Cabela’s Shasta 98 Backpack

I have hiked with external frame packs forever. My trusty Kelty has hundreds of backpacking miles, and many camping trips. We ended up buying internal frame packs for the kids, and I used Ian’s on several backpacking trips, including my Yosemite 30 miler last year.

I ended up buying the Shasta 98 from Cabela’s last Fall. I gave only $98 for it on sale. I’ve had it on five weekend camping trips since then, and weekend before last I took it on a 21+ mile backpacking trip in the Ouachita National Forest.

The pack was very comfortable. The hip strap carried the weight very well. I never had any back problems with the pack. I never got “sweaty back”; there was enough air circulation that I wasn’t running sweat down the back all day.

The pack has a builtin raincover. I took it out to make sure it works OK, but I’ve not used it in the rain. The pack has two zippered compartments that I just discovered before the backpacking trip. One of them divides the lower compartment from the main compartment, making one loooooong compartment. The other gives access to a compartment that runs along the entire length of the pack next to your back.

This pack has 6000 in3 of space. I was able to get all my personal gear, the troop gear I was carrying, and the food I was carrying in the pack, and I never even needed the top-of-the-pack extension. I had lots of spare room in the lower compartment. I rolled my closed-cell pad up and lined the inside of the main compartment, so I had nothing at all on the outside of the pack.

The very top compartment was about 70% filled with stuff, including my Sawyer squeeze water filter and bags (the big Sawyer bag fits very nicely in the hydration pocket when filled with water, BTW).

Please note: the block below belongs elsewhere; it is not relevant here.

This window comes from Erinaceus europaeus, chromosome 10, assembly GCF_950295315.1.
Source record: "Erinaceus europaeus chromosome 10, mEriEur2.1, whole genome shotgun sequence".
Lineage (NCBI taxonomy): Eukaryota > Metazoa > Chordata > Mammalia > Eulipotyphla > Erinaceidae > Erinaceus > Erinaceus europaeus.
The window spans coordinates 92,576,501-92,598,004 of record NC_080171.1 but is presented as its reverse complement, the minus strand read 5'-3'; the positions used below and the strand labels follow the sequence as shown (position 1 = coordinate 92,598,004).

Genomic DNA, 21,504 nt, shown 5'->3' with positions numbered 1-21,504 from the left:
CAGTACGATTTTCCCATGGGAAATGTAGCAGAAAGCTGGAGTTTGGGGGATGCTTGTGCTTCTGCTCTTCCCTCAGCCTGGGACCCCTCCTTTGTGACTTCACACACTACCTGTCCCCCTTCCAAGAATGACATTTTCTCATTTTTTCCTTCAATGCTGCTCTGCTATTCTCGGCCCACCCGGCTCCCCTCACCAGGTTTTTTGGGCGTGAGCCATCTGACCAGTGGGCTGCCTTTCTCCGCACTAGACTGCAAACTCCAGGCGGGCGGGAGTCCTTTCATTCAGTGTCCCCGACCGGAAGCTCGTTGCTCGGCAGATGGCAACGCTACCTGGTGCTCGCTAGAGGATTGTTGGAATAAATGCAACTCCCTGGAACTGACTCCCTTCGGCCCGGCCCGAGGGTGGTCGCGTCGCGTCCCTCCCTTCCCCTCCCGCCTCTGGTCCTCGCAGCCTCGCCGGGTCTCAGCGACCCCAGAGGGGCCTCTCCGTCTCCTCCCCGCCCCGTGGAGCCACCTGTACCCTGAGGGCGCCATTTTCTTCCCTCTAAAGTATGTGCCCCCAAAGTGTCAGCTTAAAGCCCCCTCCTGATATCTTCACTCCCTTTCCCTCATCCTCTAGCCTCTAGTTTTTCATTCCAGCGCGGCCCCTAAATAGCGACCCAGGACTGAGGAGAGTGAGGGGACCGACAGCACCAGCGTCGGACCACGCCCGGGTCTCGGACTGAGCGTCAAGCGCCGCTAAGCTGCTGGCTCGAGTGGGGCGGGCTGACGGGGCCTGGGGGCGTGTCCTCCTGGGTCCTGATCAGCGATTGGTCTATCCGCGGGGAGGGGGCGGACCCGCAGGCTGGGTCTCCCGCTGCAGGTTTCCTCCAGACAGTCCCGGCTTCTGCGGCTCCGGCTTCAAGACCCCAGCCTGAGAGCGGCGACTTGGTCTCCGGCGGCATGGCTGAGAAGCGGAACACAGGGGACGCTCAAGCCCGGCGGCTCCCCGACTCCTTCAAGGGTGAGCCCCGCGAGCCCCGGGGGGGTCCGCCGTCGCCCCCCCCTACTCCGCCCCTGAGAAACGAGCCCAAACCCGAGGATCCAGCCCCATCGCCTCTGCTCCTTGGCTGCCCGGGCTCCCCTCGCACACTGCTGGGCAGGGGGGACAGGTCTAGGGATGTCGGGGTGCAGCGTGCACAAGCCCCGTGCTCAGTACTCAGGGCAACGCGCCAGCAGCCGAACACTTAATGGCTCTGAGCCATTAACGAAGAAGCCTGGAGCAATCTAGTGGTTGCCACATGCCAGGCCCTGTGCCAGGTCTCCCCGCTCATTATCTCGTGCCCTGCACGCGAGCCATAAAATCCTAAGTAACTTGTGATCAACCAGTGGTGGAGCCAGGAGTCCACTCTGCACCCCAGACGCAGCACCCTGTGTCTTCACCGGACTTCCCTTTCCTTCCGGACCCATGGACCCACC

The mesh side pockets each fit a Nalgene very well, and are easily reachable while wearing the pack. You have to make sure that stuff in the lower compartment doesn’t bulge out to the side – it makes the water bottles fit poorly.

I kept the tent, fly, and stakes in the lower compartment, and had room left over. I put the poles in the main compartment, along one of the corners close to my back.

There is a large, but pretty thin pocket on the back outside of the pack. I have repair stuff in there, including rope and the like.

Here is the pack loaded up, right before we hit the trail.

There are a couple things the pack needs. A map pocket somewhere is needed, accessible while wearing the pack. I think that the hip belt could use a couple small pouches. I’m going to add some of those myself before my next trip.

The pack could use at least one deeper pocket on the upper side of the pack. This would be great for some of the smaller things that you don’t need immediately, or that a companion could get to quickly.

I’m very happy with this pack. I inspected it very closely after this last trip, and I have not found any sign of wear that might indicate a failure in process. I paid particular attention to the hip belt, since if it fails you have a serious problem. The seams are all solid as well. I’m going to carry it partially loaded on a couple 10-mile shakedowns over the next month in preparation for a trek in New Mexico in July, and check it again after each. But I don’t think it will exhibit any issues.

The Cabela’s site for this pack is here.

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